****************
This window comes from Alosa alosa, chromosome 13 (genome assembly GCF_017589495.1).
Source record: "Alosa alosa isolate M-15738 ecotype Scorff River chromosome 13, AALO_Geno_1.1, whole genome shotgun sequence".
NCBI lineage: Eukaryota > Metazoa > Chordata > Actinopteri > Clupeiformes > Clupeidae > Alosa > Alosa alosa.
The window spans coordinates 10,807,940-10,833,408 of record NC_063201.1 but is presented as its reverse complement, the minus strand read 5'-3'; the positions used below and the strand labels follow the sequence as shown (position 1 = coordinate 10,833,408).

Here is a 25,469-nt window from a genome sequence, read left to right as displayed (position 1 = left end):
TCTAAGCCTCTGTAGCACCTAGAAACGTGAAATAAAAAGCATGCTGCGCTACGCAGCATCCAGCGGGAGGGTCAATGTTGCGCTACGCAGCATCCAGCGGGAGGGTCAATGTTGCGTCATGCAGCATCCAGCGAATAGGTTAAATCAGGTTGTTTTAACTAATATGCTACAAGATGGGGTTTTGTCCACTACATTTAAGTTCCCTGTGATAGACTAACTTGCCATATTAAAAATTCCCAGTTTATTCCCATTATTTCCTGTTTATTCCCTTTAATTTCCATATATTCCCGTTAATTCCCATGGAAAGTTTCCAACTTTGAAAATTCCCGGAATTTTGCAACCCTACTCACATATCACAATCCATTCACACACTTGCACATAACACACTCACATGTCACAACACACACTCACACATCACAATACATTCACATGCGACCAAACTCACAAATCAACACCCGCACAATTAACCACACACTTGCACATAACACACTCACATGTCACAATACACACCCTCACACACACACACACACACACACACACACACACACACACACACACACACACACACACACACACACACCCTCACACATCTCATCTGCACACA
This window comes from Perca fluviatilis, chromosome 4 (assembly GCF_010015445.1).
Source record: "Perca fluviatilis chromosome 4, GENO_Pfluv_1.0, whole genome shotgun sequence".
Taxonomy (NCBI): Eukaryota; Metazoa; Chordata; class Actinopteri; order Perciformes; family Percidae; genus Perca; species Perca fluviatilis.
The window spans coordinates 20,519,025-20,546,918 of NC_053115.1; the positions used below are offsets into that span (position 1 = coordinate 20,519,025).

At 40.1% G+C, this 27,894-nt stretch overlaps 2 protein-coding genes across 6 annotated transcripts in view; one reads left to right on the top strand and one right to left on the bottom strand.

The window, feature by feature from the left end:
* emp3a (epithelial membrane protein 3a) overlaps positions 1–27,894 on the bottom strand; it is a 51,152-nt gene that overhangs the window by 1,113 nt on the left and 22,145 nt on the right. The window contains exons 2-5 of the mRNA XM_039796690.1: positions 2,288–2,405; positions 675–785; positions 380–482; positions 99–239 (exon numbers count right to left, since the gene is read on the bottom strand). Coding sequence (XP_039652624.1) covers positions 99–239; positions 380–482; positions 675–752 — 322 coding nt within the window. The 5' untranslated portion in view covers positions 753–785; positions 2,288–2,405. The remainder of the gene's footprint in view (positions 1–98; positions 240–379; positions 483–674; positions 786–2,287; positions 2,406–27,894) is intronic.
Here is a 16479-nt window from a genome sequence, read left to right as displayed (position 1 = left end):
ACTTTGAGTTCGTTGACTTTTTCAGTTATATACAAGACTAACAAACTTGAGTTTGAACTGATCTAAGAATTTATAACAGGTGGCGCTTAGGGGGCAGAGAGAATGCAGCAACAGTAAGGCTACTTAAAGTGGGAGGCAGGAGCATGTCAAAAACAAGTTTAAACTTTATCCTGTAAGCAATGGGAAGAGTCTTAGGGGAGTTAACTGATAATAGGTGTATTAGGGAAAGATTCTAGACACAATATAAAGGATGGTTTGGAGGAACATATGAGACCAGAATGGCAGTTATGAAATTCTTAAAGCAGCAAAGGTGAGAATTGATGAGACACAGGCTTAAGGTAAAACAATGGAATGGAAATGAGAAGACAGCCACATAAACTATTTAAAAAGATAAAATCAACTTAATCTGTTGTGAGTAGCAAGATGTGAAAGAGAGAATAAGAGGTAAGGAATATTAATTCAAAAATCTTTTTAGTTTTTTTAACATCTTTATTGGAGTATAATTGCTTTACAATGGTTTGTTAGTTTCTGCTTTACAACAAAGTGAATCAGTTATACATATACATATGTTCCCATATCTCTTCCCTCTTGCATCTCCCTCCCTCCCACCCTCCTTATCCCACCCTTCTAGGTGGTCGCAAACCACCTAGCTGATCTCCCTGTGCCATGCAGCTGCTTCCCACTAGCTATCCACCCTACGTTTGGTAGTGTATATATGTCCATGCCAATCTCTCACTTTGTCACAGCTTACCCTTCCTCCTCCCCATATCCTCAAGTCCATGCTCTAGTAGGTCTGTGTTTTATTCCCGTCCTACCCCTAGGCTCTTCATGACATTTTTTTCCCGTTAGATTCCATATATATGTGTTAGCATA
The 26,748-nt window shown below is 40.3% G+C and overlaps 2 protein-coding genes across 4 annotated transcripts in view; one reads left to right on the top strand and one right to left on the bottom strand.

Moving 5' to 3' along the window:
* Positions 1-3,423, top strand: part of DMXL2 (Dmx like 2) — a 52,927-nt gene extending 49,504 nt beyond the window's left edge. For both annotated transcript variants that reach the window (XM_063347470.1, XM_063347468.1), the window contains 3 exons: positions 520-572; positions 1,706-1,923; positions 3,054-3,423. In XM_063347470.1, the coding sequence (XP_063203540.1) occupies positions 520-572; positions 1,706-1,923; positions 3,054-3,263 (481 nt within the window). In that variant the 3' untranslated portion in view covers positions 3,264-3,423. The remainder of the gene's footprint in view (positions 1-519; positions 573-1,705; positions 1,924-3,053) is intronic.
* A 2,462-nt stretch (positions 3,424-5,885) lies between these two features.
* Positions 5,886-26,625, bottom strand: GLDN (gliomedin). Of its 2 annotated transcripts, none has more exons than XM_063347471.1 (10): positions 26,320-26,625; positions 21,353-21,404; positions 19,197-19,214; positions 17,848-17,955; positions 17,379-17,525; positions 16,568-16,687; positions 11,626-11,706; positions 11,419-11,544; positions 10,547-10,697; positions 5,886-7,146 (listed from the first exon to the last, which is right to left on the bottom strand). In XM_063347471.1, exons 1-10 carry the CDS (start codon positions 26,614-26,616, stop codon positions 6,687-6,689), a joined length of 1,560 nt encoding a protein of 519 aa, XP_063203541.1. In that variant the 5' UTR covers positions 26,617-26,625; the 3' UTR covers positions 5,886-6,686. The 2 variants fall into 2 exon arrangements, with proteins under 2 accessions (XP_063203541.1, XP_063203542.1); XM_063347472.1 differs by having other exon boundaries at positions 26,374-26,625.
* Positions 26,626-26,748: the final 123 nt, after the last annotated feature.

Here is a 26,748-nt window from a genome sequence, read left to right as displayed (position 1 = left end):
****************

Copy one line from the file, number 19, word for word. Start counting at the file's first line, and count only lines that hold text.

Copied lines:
* A 2,462-nt stretch (positions 3,424-5,885) lies between these two features.